AIDS, the Media and Health Policy
DOI link for AIDS, the Media and Health Policy
AIDS, the Media and Health Policy book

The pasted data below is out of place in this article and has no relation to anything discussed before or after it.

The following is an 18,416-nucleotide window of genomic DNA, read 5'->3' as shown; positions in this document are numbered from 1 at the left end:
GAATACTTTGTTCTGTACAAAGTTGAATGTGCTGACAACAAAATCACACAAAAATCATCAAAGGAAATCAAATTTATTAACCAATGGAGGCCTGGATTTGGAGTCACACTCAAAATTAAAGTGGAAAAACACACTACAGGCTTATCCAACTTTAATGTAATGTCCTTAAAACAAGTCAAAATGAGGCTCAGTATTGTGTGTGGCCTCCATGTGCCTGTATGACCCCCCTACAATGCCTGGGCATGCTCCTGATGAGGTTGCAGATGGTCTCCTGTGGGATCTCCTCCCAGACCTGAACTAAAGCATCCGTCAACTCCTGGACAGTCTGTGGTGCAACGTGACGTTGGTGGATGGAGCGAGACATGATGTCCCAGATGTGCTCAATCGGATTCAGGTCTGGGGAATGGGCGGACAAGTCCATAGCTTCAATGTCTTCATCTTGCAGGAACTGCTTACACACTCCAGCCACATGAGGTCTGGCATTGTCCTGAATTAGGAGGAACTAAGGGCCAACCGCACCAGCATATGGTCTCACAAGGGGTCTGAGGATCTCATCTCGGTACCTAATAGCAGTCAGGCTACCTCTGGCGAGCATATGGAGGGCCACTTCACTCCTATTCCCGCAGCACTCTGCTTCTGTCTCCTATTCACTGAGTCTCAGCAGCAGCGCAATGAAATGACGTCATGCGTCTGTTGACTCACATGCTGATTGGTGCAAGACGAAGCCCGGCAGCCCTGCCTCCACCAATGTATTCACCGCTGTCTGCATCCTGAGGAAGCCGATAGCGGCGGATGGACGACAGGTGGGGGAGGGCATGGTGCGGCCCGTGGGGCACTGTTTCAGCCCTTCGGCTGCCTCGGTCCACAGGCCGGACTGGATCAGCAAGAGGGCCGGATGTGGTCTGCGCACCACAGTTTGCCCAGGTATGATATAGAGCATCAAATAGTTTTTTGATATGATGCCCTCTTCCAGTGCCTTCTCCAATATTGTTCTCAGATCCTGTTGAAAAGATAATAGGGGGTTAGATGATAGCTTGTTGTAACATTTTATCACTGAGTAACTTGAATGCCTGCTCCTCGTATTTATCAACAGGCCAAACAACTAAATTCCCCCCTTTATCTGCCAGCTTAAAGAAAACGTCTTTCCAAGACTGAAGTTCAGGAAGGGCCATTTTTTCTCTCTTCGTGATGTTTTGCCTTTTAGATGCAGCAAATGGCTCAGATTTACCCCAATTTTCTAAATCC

AIDS, so one policy analyst has argued, may be the ‘first media disease’ (Street, 1988). But AIDS is by no means the first disease to have a strong media component in its construction and presentation. Historically, disease has long been mediated by its presentation in the press. Cholera, for example, was a key disease in terms of press attention (Morris, 1976). Other diseases killed more widely but few attracted such a range of coverage-from religious periodicals and medical journals, from radical newspapers and magazines on household management; from the educational and temperance press and the literary and scientific papers. The sheer amount of press and periodical focus on the disease helped stimulate a general sense of fear and dread. More recently the media presentation of disease as, for example, in the post-World War I flu epidemic, or the polio epidemic in the 1950s, has been significant in helping structure public responses (Crosby, 1976; Paul, 1971).